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Fountain Series – Stately: The Archibald Fountain

Jason with the Golden Fleece and the good things of the earth.

Jason with the Golden Fleece and the good things of the earth.

Ancient Greece meets Art Deco in the Archibald Fountain in Sydney’s Hyde Park. Nothing whatever to with Australia, but a glorious fountain nonetheless.

Theseus slaying the Minotaur which represents the sacrifice for the good of humanity.

Theseus slaying the Minotaur which represents the sacrifice for the good of humanity.

The description of the fountain and captions for the first three photos in this post come from Jim at Sydney – City and Surrounds (I used his description for last week’s Governor Phillip fountain too): “The Archibald Fountain is an art deco style fountain in Hyde Park, near College Street, designed by French artist Francois Sicard and unveiled on 14 March 1932. The fountain is named after J.F. Archibald, owner and editor of The Bulletin, a newspaper which later became a magazine that encouraged writers to write about Australia. He bequeathed funds to build it to commemorate the association of Australia and France in World War I. The fountain features mythological characters of ancient Greece. The central pedestal features a bronze sculpture of Apollo with the fan-like shape of water formed by jets rising behind it, representing the rising sun. There are three granite plinths radiating from the central pedestal featuring the following bronze sculptures: Artemis, the goddess of the wilderness, the hunt, wild animals and fertility depicted here with a bow, a deer and hunting dogs. Jason with the Golden Fleece and the good things of the earth. Theseus slaying the Minotaur which represents the sacrifice for the good of humanity. The large basin is decorated with six tortoises which throw jets of water.”

 Apollo with the fan-like shape of water formed by jets rising behind

Apollo with the fan-like shape of water formed by jets rising behind

Archibald Fountain, the widescreen view

Archibald Fountain, the widescreen view

October’s fountain theme is Stately or Ornate.


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Fountain Series: Stately – The Governor Phillip Fountain

The Governor Phillip Fountain, Royal Botanic Gardens, Sydney

The Governor Phillip Fountain, Royal Botanic Gardens, Sydney

A fountain such as this one is a big, bold public statement, but at its heart it’s all about the water — and if you click here you’ll see a much larger version of the header image in which the spouting water has been frozen for an instance of time, bright and glittering like misshapen droplets of glass caught in a spotlight.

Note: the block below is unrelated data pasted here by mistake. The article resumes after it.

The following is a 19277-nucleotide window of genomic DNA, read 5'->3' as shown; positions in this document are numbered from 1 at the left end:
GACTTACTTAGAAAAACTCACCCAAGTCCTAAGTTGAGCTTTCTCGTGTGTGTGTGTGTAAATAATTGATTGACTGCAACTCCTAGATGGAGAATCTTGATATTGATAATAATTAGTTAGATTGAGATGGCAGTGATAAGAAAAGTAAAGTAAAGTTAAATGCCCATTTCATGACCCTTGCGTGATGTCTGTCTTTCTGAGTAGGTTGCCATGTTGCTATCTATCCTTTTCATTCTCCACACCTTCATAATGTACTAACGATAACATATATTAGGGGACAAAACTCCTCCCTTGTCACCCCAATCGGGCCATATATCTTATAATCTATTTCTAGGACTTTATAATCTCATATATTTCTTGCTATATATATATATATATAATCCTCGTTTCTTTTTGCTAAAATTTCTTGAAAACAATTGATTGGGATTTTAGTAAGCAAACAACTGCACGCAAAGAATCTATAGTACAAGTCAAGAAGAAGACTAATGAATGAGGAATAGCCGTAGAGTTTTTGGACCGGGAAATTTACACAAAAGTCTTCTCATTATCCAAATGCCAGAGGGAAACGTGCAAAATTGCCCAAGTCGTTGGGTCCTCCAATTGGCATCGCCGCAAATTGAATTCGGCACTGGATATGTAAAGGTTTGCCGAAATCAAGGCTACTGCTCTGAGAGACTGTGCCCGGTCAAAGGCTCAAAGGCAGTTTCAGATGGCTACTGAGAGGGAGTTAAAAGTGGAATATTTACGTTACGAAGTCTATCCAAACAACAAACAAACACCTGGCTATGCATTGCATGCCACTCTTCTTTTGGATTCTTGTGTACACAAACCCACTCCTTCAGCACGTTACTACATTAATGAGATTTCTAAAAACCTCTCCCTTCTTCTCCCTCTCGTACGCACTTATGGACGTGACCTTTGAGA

Jim from Sydney – City and Surrounds has already described the fountain perfectly, so I hope he doesn’t mind if I quote him: “The Governor Phillip Fountain is located in the Royal Botanic Gardens, close to Macquarie Street. It was created by the Italian sculptor Achille Simonetti and unveiled in 1897 to honour Captain Arthur Phillip, the first Governor of New South Wales. This magnificent 15.24 metre high fountain features a marble pedestal for the 4.5 metre bronze statue of Captain Phillip. The pedestal features three reliefs of Justice, Patriotism and Education. Below the pedestal are the reclining bronze figures of Neptune (Navigation), Agriculture, Cyclops (Mining) and Commerce. The four marble consoles are embellished with bronze plaques of Aboriginal people. Between the figures are four giant marble clam shells each surmounted by bronze prows of ships and twin giant sea serpents which feed water into the white marble basins.”

Sea serpents on the Governor Phillip Fountain, Royal Botanic Gardens, Sydney

Sea serpents on the Governor Phillip Fountain, Royal Botanic Gardens, Sydney

As much as I love those sea serpents, I would really prefer not to encounter one in real life!

October’s fountain theme is Stately.


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Fountain Series: Fun – The Tank Stream Fountain

A turtle

A turtle

Where Alfred Street meets George Street, behind Circular Quay and its bustling ferries, a fountain meanders from pool to pool. Sculpted animals peep out from pipes and are caught frozen in time while going about their business. This is Sydney’s Tank Stream Fountain — and I defy anyone not to smile at the quirky animals in this fun fountain.

A plaque explaining the fountain's inspiration

A plaque explaining the fountain’s inspiration

Part of the fountain unfolds behind the turtle